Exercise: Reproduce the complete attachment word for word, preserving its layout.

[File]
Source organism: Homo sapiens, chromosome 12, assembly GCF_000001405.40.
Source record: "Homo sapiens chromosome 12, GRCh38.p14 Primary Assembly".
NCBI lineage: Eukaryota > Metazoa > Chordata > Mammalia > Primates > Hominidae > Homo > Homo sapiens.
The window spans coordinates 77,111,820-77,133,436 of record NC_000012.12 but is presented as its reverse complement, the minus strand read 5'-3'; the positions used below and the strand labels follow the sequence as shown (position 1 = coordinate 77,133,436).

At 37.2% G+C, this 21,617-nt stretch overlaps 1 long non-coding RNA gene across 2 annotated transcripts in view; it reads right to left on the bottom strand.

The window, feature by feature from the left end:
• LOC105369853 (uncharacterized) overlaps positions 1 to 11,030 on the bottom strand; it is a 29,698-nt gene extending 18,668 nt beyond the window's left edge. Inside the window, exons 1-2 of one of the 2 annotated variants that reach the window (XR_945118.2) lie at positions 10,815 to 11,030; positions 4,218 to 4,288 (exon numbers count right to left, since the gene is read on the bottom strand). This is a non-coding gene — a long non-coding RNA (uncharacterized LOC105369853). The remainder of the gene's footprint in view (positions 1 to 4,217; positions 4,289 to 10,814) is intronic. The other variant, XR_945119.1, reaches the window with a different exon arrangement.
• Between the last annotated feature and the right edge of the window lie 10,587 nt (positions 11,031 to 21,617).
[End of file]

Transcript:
Source organism: Homo sapiens, chromosome 12, assembly GCF_000001405.40.
Source record: "Homo sapiens chromosome 12, GRCh38.p14 Primary Assembly".
NCBI lineage: Eukaryota > Metazoa > Chordata > Mammalia > Primates > Hominidae > Homo > Homo sapiens.
The window spans coordinates 77,111,820-77,133,436 of record NC_000012.12 but is presented as its reverse complement, the minus strand read 5'-3'; the positions used below and the strand labels follow the sequence as shown (position 1 = coordinate 77,133,436).

At 37.2% G+C, this 21,617-nt stretch overlaps 1 long non-coding RNA gene across 2 annotated transcripts in view; it reads right to left on the bottom strand.

The window, feature by feature from the left end:
• LOC105369853 (uncharacterized) overlaps positions 1 to 11,030 on the bottom strand; it is a 29,698-nt gene extending 18,668 nt beyond the window's left edge. Inside the window, exons 1-2 of one of the 2 annotated variants that reach the window (XR_945118.2) lie at positions 10,815 to 11,030; positions 4,218 to 4,288 (exon numbers count right to left, since the gene is read on the bottom strand). This is a non-coding gene — a long non-coding RNA (uncharacterized LOC105369853). The remainder of the gene's footprint in view (positions 1 to 4,217; positions 4,289 to 10,814) is intronic. The other variant, XR_945119.1, reaches the window with a different exon arrangement.
• Between the last annotated feature and the right edge of the window lie 10,587 nt (positions 11,031 to 21,617).